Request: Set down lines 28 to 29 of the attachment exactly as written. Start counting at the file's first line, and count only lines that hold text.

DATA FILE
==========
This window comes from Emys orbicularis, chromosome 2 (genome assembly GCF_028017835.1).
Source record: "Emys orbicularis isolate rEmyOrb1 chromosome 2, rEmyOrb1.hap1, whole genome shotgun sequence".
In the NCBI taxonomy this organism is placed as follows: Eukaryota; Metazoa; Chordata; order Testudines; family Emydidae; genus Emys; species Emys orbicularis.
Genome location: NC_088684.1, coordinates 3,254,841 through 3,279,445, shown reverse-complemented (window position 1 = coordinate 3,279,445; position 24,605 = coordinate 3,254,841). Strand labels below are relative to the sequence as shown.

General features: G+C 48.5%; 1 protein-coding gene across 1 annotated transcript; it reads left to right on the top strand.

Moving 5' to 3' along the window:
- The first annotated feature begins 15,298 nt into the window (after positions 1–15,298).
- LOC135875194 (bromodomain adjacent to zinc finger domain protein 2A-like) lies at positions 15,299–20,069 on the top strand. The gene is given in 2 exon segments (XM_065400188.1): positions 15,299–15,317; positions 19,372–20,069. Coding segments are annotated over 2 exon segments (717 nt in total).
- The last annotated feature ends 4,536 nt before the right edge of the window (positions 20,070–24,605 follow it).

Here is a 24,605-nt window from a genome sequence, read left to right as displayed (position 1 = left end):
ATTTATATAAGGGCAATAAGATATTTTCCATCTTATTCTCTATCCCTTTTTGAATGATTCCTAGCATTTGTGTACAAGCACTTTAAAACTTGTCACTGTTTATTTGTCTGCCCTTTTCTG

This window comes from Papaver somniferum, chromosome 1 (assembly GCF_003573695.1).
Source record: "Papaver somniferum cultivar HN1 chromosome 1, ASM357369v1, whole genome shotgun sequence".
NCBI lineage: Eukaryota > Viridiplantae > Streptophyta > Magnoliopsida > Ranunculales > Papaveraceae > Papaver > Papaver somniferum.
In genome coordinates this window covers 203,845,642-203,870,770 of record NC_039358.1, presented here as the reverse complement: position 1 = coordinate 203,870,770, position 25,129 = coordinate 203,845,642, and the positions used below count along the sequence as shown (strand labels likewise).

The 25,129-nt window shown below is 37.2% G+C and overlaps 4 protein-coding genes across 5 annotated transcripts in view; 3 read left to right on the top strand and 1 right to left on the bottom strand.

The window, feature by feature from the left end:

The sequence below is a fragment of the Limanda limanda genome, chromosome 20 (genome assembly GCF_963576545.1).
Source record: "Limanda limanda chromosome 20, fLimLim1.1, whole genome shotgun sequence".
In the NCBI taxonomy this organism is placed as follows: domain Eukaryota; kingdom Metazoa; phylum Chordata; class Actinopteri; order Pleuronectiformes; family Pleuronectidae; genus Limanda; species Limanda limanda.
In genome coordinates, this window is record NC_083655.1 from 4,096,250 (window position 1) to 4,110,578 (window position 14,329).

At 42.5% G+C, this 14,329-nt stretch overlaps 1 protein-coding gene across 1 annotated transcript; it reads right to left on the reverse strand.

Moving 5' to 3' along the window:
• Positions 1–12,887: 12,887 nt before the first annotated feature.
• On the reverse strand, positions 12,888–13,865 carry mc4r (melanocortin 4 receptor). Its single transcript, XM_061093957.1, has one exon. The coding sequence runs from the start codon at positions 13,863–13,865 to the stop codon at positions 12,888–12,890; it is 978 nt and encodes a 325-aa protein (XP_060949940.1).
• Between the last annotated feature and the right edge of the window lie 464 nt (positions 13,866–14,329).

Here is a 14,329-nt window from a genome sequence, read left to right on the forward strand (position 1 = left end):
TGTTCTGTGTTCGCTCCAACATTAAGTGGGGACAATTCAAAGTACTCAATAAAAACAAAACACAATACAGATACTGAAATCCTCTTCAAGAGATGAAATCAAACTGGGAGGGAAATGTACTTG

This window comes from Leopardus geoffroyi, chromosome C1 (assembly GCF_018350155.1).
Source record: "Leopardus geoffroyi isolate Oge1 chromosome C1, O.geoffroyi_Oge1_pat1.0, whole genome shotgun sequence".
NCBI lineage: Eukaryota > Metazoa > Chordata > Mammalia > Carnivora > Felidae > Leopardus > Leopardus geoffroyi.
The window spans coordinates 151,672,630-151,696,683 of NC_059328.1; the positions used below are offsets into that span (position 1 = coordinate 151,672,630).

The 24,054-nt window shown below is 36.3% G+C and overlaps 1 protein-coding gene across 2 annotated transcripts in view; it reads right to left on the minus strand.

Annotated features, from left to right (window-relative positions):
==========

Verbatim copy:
TGTTCTGTGTTCGCTCCAACATTAAGTGGGGACAATTCAAAGTACTCAATAAAAACAAAACACAATACAGATACTGAAATCCTCTTCAAGAGATGAAATCAAACTGGGAGGGAAATGTACTTG

This window comes from Leopardus geoffroyi, chromosome C1 (assembly GCF_018350155.1).